ParkCell AB was formed to exploit the research developments of Dr. Mats J. Olsson of Uppsala, Sweden and Dr. Stig Rehncrona of Lund, Sweden. The research and development behind our product development is fully accomplished by members of our team and goes back almost 30-years in time.

Dr. Olsson has successfully transplanted autologous cultured melanocytes and keratinocytes onto patients with various skin disorders. He has developed an in vitro method of culturing and enriching a skin biopsy to produce a melanocyte-rich ultra-thin, epidermal sheets or free and pure cell-suspensions which is then transplanted to the same patient. The results have been very positive for these patients, and long-term follow-up has demonstrated that these cells actively grow and remain viable for years. Based on this research and clinical applications, we have developed processes to purify and multiply L-dopa/dopamine producing cells of the same origin as the cells that get loss in in the development of Parkinson’s disease. We believe that these cells have a good chance to restore the endogens production of neurotransmitters for PD patients if these cells are injected into the brain.

Dr. Rehncrona has successfully transplanted allogeneic cells harvested from fetal tissue in both Parkinson’s patients and patients that has lost their dopaminergic signaling due to exposure to toxic chemicals. It has been proven that we can achieve an improvement of motoric functions and a long-term survival of active cells. Although this is a functional treatment, it can never become a conventional treatment due to lack of compatible donor tissue and other risks involved when non-self tissue is being used.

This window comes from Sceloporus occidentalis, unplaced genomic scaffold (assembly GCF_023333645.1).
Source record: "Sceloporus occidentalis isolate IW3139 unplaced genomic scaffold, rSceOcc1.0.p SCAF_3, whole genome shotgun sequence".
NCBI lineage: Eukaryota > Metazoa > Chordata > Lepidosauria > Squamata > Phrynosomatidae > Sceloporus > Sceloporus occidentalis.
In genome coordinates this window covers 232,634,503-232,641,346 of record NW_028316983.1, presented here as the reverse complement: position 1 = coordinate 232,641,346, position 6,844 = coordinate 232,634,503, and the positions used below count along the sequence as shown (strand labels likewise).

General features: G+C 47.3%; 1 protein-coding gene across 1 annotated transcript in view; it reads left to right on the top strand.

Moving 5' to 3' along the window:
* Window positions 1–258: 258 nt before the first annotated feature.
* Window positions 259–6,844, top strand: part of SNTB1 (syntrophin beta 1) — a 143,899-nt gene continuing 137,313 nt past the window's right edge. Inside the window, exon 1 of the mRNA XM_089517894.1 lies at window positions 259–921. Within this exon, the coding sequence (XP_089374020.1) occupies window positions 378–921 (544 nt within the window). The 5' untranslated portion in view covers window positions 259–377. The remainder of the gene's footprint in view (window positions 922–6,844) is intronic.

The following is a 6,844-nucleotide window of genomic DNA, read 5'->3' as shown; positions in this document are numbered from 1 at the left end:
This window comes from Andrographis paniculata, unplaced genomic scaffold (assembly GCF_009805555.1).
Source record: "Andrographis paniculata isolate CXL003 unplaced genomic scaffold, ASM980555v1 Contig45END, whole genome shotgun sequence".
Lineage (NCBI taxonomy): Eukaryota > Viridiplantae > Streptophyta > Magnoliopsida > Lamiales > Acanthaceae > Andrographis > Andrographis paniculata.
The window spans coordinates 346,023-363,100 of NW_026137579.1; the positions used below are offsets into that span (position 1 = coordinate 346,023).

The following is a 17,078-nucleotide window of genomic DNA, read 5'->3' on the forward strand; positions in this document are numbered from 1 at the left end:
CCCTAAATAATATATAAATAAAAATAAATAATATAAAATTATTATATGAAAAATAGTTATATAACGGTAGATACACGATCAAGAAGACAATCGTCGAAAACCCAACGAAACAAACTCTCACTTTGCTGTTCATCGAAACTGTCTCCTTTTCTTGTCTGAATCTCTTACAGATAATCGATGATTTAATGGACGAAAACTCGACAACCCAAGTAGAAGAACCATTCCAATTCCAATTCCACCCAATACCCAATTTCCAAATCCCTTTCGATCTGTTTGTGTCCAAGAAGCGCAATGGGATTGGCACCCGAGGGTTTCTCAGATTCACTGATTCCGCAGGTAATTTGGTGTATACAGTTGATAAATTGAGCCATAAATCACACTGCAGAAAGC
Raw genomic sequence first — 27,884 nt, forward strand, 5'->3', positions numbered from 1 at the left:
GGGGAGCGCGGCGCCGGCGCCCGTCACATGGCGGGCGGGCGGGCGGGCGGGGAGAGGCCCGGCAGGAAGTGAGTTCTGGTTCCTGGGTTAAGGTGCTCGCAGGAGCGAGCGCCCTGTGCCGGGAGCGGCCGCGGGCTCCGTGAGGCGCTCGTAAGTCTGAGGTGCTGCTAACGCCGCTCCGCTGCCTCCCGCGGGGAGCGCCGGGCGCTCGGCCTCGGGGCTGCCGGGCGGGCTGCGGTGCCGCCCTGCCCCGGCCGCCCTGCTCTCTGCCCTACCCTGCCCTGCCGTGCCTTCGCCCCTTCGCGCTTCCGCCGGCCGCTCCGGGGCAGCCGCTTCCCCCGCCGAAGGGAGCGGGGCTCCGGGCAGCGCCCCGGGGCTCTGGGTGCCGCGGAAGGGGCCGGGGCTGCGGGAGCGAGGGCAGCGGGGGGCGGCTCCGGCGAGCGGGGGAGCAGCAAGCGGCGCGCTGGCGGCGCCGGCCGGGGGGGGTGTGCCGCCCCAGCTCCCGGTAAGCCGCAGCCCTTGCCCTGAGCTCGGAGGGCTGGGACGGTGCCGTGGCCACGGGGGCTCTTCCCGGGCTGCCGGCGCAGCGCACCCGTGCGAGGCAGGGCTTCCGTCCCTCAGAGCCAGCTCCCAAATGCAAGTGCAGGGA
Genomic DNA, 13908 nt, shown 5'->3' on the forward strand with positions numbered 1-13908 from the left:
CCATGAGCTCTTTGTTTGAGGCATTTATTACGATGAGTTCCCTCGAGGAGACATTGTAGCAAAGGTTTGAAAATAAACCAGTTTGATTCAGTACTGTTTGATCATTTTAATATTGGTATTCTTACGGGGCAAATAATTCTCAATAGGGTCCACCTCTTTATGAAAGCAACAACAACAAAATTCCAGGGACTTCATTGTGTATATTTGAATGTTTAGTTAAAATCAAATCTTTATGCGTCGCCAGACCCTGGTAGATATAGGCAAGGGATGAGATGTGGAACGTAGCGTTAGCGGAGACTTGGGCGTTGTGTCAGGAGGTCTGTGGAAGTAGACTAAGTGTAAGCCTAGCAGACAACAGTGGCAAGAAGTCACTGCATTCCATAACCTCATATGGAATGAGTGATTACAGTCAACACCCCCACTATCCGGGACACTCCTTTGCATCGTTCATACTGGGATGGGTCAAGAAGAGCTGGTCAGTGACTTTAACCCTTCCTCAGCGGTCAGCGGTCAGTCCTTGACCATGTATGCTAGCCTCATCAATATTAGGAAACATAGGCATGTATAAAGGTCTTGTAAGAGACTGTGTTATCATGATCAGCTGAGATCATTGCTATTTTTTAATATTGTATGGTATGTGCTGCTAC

With our novel methods we can circumvents all of these problems and ensure a high yield of pure and safe cells.

Our cells are very closely related to the cells in the brain that are lost in Parkinson’s Disease. These cells have the same origin and produce substances needed to restore motor function, and substances that seem protective of the surrounding brain tissue. Based on the research and development work at  ParkCell’s, it is believed that these cells can be enriched, be tied into a matrix and then transplanted into the PD patient’s brain. These cells can be frozen in a special freezer medium, where they remain viable for several years, and shipped around the world for transplantation.

It is believed that these cells in PD patients will accomplish the following:

  • Restore L-dopa/dopamine production
  • Result in a high expression of Tyrosinase, Tyrosine Hydroxylase and 6(R)L-erythro 5,6,7,8, tetrahydrobiopterin (an important co-factor when synthesizing catecholamines via TH and Tyrosinase)
  • Restore protection against free-radicals
  • Restore the lost buffering capacity that melanin and the melanosomes ensure
  • Ensure a communication to neighboring cells via the axonal transport of TH/Tyrosinase/L-dopa/melanin containing vesicles throughout the dendrites and transfer to surrounding cells/tissue

In addition to the potential to treat PD patients with new autologous cells, ParkCell has also acquired data from Dr. Olsson earlier academic research of biological markers of predicting PD, and will examine the potential to provide screening services for individuals to determine their biological predisposition to develop Parkinson’s Disease in the future.